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Myanmar army accused of killing villagers in rampage

Soldiers in Myanmar rampaged through several villages, raping, beheading and killing at least 17 people, residents said, in the latest alleged atrocity since the army seized power two years ago.

The bodies of 17 people were recovered last week in the villages of Nyaung Yin and Tar Taing -- also called Tatai -- in Sagaing region in central Myanmar, according to members of the anti-government resistance and a resident who lost his wife. They said the victims had been detained by the military and in some cases appeared to have been tortured before being killed.

Myanmar has been in turmoil since the military's February 2021 seizure of power from the elected government of Aung San Suu Kyi prompted nationwide peaceful protests that security forces suppressed with deadly force. The violence triggered widespread armed resistance, which has since turned into what some UN experts have characterised as a civil war.

The army has been conducting major offensives in the countryside, including burning villages and driving hundreds of thousands of people from their homes. It has faced some of its toughest resistance in Sagaing, in Myanmar's historic heartland.

The soldiers involved in last week's attacks were in a group of more than 90 who were brought to the area by five helicopters on February 23, said local leaders of the pro-democracy People's Defence Forces and independent Myanmar media.

They said the bodies of 14 people, including three women, were found on Thursday on a small island in a river in Nyaung Yin. Three more male victims were found in Tar Taing, including two members of the local resistance. One of the two was dismembered, with his head cut off, they said.

Tar Taing resident Moe Kyaw, 42, survived the attack but said his 39-year-old wife, Pan Thwal, and 18-year-old nephew were among those killed. He said they were among 70 villagers detained last Wednesday by soldiers who herded their captives from their homes to the local Buddhist monastery.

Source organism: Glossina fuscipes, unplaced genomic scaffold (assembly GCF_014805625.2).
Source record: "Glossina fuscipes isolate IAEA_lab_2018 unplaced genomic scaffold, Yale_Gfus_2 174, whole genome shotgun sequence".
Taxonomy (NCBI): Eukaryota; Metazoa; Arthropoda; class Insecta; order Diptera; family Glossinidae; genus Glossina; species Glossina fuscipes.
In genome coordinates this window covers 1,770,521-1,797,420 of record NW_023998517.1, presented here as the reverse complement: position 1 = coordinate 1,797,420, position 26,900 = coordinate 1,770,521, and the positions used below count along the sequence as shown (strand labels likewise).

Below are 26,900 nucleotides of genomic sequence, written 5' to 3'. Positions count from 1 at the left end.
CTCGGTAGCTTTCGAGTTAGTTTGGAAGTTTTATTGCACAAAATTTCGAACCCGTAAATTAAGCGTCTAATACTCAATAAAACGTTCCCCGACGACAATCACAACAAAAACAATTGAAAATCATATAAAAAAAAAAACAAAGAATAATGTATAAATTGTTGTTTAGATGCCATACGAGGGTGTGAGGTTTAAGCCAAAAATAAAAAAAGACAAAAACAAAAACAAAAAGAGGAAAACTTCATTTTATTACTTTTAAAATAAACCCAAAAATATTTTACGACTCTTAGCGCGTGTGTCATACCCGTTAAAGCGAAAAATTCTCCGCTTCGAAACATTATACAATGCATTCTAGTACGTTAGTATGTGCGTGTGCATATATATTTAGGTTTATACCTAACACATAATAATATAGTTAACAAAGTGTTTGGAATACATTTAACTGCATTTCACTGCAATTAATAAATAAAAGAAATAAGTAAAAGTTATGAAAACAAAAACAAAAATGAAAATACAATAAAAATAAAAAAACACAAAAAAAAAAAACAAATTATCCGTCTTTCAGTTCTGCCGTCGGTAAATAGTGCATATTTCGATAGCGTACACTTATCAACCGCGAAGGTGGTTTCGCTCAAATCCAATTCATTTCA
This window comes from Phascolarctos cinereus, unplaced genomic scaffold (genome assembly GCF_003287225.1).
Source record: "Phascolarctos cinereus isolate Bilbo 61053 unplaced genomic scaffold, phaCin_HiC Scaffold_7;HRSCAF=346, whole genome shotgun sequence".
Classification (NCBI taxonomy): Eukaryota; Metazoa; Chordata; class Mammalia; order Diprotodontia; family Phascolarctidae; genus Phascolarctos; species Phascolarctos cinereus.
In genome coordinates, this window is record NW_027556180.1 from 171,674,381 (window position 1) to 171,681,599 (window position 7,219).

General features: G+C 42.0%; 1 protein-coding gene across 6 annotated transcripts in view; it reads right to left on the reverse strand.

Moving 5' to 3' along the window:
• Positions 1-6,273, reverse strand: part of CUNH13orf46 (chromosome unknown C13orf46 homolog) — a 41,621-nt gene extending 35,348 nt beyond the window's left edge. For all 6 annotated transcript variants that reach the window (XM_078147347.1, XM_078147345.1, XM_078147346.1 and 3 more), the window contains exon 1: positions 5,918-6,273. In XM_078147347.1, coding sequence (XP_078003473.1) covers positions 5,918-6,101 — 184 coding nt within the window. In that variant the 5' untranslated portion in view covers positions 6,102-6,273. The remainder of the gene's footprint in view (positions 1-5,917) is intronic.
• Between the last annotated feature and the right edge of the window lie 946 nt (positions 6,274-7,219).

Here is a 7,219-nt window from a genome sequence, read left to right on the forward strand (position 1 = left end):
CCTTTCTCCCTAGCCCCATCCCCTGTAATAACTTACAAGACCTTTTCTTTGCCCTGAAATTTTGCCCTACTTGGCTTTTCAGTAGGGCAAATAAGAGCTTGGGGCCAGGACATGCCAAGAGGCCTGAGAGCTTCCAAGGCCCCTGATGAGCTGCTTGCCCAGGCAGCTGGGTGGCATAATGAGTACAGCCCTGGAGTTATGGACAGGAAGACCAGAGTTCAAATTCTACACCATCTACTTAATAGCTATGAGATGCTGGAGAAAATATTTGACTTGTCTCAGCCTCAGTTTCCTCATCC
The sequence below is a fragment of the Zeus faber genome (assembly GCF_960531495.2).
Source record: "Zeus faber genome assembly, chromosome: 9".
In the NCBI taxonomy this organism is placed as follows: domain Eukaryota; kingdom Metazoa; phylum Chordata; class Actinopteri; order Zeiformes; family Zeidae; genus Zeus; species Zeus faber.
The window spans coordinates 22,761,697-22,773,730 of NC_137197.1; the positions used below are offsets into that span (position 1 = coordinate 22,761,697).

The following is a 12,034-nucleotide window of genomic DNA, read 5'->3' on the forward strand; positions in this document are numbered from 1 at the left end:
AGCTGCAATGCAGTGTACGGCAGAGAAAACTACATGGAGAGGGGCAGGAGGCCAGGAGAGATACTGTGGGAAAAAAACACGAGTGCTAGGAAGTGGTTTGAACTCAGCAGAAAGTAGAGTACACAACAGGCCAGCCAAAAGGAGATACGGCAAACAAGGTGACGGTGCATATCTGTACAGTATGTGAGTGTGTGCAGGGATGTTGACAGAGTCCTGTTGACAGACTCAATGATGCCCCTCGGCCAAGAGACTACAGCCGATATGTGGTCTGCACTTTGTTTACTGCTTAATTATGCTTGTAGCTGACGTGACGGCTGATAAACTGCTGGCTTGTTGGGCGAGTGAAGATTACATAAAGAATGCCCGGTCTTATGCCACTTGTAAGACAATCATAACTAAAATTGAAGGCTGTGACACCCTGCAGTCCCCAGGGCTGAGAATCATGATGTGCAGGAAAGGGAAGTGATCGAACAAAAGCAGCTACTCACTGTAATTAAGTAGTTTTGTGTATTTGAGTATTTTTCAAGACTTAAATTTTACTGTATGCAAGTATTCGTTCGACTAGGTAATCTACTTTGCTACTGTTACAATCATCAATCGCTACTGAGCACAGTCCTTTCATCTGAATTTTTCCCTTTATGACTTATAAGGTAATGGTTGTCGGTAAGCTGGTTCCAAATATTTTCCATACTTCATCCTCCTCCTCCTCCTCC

Myanmar's underground National Unity Government -- the main organisation opposed to military rule that describes itself as the country's legitimate government -- said in an online news conference on Monday that the soldiers were from the 99th Light Infantry Division based in Mandalay Region.

A resistance leader said his group attacked the government troops on Wednesday in a failed effort to rescue the detained villagers.

When they went to the small island where the soldiers had taken about 20 villagers they found 14 bodies in three spots, the resistance leader said.

In an earlier incident apparently involving the same army unit, two boys aged 12 and 13 assisting the People's Defence Force were captured by government troops and beheaded after being forced to show the locations of their camps, according to independent Myanmar media.

A separate group, the Sadaung Lighting People's Defence Force, has said that two of its older teenage members were killed and beheaded in fighting at Kan Daw on the same day.

The military government has not responded to the allegations. In the past, it has denied documented abuses and said that casualties occurred in the course of fighting against armed anti-government guerrillas.

Last week, UN High Commissioner for Human Rights Volker Turk accused Myanmar's ruling generals of carrying out "a scorched earth policy in an attempt to stamp out opposition."

His agency said credible sources have verified the deaths of at least 2,940 civilians since the 2021 military takeover.